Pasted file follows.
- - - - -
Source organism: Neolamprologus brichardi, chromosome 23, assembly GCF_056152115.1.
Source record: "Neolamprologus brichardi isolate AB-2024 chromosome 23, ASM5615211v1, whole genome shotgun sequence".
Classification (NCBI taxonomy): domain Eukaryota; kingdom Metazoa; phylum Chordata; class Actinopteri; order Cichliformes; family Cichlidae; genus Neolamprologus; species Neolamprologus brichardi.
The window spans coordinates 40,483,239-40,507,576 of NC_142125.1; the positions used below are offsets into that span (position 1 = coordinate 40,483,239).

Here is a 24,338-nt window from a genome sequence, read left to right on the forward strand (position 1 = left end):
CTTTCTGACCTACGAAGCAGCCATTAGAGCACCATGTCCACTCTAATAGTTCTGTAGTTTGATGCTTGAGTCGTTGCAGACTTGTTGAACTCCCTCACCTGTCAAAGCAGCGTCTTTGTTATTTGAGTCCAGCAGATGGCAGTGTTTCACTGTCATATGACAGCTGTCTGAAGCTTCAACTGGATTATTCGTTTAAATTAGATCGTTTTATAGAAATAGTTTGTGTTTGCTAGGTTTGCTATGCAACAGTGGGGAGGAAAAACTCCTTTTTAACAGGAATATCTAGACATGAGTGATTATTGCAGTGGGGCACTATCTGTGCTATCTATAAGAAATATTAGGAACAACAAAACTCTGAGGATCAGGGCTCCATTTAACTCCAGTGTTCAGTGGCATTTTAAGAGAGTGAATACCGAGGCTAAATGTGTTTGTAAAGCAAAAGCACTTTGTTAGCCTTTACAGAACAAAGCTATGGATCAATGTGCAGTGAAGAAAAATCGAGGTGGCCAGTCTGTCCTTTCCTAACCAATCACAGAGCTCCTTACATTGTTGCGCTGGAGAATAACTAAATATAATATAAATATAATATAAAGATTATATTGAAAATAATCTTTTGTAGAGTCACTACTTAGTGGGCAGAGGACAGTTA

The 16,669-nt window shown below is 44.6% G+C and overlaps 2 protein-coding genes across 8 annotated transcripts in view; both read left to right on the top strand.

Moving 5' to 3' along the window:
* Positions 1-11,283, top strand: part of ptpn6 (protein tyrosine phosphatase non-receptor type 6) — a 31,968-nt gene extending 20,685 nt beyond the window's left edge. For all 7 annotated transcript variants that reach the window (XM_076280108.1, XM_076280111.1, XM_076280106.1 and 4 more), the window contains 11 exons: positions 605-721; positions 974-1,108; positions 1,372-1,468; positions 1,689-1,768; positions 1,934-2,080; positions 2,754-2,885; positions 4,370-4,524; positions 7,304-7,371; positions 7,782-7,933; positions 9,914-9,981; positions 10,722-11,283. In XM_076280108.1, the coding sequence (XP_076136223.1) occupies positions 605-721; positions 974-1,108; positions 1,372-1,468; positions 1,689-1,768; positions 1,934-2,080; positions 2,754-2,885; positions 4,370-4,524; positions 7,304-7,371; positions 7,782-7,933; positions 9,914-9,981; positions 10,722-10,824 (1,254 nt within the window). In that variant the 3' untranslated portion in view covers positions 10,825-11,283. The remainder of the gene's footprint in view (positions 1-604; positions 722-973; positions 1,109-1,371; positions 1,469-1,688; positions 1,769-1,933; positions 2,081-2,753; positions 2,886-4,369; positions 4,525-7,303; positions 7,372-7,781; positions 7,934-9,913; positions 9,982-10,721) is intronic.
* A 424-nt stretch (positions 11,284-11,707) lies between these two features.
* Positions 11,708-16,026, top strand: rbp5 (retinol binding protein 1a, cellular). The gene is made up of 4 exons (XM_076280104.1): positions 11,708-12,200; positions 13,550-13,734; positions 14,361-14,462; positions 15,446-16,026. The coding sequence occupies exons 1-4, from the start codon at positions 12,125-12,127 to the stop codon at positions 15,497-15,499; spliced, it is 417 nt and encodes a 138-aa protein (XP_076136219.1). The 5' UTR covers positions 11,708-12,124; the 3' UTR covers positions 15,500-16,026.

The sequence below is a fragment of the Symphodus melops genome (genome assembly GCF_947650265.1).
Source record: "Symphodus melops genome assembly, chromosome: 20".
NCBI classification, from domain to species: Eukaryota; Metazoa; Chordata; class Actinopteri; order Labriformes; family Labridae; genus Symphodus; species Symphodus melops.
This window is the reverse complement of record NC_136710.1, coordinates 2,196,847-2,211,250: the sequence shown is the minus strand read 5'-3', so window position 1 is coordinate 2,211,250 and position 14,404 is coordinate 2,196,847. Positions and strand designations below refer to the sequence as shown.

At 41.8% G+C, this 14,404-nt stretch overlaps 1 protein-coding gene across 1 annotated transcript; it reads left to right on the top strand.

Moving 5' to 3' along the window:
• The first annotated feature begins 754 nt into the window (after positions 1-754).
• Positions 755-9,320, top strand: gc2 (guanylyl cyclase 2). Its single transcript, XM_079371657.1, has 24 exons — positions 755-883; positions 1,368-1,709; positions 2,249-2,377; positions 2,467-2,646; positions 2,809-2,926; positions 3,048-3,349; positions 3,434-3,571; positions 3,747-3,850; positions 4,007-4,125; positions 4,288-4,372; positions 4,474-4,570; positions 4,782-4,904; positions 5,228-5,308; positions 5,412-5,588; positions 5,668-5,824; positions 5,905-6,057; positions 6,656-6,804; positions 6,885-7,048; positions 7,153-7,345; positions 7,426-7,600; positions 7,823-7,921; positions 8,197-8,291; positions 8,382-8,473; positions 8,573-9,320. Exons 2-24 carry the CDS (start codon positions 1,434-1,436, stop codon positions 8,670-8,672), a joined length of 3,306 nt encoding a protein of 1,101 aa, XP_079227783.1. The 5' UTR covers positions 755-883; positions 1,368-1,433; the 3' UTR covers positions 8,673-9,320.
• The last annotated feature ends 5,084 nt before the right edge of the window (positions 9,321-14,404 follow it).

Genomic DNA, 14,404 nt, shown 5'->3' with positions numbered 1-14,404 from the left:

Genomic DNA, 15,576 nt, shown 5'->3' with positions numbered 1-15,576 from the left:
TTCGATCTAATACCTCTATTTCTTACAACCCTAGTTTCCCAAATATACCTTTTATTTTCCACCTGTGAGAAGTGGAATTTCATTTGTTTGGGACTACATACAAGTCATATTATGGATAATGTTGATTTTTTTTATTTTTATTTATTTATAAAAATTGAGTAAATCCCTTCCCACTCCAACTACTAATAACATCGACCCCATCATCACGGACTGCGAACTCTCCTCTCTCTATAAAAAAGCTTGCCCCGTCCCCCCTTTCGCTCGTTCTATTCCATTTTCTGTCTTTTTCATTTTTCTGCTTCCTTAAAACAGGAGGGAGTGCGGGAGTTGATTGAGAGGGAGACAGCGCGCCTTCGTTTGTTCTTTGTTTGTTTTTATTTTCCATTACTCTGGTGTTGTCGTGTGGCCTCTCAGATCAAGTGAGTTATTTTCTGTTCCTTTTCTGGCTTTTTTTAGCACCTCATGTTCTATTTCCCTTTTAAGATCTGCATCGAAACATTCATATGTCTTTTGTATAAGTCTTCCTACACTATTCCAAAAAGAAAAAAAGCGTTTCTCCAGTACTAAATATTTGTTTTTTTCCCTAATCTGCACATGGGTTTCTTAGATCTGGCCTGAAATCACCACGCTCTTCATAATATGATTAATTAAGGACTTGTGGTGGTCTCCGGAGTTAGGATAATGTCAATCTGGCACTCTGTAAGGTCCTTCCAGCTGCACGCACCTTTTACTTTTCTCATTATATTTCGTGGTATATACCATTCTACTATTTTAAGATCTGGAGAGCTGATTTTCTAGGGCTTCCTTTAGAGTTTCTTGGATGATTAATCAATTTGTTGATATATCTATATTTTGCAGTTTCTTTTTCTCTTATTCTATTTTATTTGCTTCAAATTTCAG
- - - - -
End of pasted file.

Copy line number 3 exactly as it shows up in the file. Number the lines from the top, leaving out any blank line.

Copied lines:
Classification (NCBI taxonomy): domain Eukaryota; kingdom Metazoa; phylum Chordata; class Actinopteri; order Cichliformes; family Cichlidae; genus Neolamprologus; species Neolamprologus brichardi.